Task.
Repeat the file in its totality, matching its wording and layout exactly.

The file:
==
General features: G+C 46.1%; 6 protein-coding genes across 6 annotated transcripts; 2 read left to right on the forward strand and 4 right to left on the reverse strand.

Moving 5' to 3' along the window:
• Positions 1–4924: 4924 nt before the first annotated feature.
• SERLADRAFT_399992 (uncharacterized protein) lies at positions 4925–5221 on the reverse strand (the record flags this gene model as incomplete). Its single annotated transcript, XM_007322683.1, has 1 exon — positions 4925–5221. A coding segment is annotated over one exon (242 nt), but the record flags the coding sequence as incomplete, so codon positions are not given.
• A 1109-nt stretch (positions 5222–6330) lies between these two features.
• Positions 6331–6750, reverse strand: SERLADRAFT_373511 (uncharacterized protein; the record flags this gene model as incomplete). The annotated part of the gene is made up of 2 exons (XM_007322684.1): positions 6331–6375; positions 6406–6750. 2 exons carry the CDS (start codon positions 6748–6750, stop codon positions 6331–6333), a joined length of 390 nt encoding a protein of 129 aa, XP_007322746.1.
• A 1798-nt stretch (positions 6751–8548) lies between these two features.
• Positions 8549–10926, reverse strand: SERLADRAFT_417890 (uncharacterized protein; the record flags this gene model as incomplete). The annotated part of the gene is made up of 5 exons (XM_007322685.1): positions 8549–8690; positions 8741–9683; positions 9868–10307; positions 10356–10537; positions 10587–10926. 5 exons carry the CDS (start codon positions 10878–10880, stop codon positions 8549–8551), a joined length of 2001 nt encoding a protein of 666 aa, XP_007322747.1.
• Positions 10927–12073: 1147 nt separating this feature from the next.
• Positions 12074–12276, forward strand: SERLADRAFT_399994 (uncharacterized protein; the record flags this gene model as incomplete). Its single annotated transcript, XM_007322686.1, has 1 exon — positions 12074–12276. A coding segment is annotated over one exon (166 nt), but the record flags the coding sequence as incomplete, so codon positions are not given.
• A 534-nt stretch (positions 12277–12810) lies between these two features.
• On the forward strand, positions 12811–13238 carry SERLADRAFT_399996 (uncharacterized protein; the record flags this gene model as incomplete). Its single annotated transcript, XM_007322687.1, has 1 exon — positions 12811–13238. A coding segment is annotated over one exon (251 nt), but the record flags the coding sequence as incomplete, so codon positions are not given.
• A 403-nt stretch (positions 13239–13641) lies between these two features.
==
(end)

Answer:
General features: G+C 46.1%; 6 protein-coding genes across 6 annotated transcripts; 2 read left to right on the forward strand and 4 right to left on the reverse strand.

Moving 5' to 3' along the window:
• Positions 1–4924: 4924 nt before the first annotated feature.
• SERLADRAFT_399992 (uncharacterized protein) lies at positions 4925–5221 on the reverse strand (the record flags this gene model as incomplete). Its single annotated transcript, XM_007322683.1, has 1 exon — positions 4925–5221. A coding segment is annotated over one exon (242 nt), but the record flags the coding sequence as incomplete, so codon positions are not given.
• A 1109-nt stretch (positions 5222–6330) lies between these two features.
• Positions 6331–6750, reverse strand: SERLADRAFT_373511 (uncharacterized protein; the record flags this gene model as incomplete). The annotated part of the gene is made up of 2 exons (XM_007322684.1): positions 6331–6375; positions 6406–6750. 2 exons carry the CDS (start codon positions 6748–6750, stop codon positions 6331–6333), a joined length of 390 nt encoding a protein of 129 aa, XP_007322746.1.
• A 1798-nt stretch (positions 6751–8548) lies between these two features.
• Positions 8549–10926, reverse strand: SERLADRAFT_417890 (uncharacterized protein; the record flags this gene model as incomplete). The annotated part of the gene is made up of 5 exons (XM_007322685.1): positions 8549–8690; positions 8741–9683; positions 9868–10307; positions 10356–10537; positions 10587–10926. 5 exons carry the CDS (start codon positions 10878–10880, stop codon positions 8549–8551), a joined length of 2001 nt encoding a protein of 666 aa, XP_007322747.1.
• Positions 10927–12073: 1147 nt separating this feature from the next.
• Positions 12074–12276, forward strand: SERLADRAFT_399994 (uncharacterized protein; the record flags this gene model as incomplete). Its single annotated transcript, XM_007322686.1, has 1 exon — positions 12074–12276. A coding segment is annotated over one exon (166 nt), but the record flags the coding sequence as incomplete, so codon positions are not given.
• A 534-nt stretch (positions 12277–12810) lies between these two features.
• On the forward strand, positions 12811–13238 carry SERLADRAFT_399996 (uncharacterized protein; the record flags this gene model as incomplete). Its single annotated transcript, XM_007322687.1, has 1 exon — positions 12811–13238. A coding segment is annotated over one exon (251 nt), but the record flags the coding sequence as incomplete, so codon positions are not given.
• A 403-nt stretch (positions 13239–13641) lies between these two features.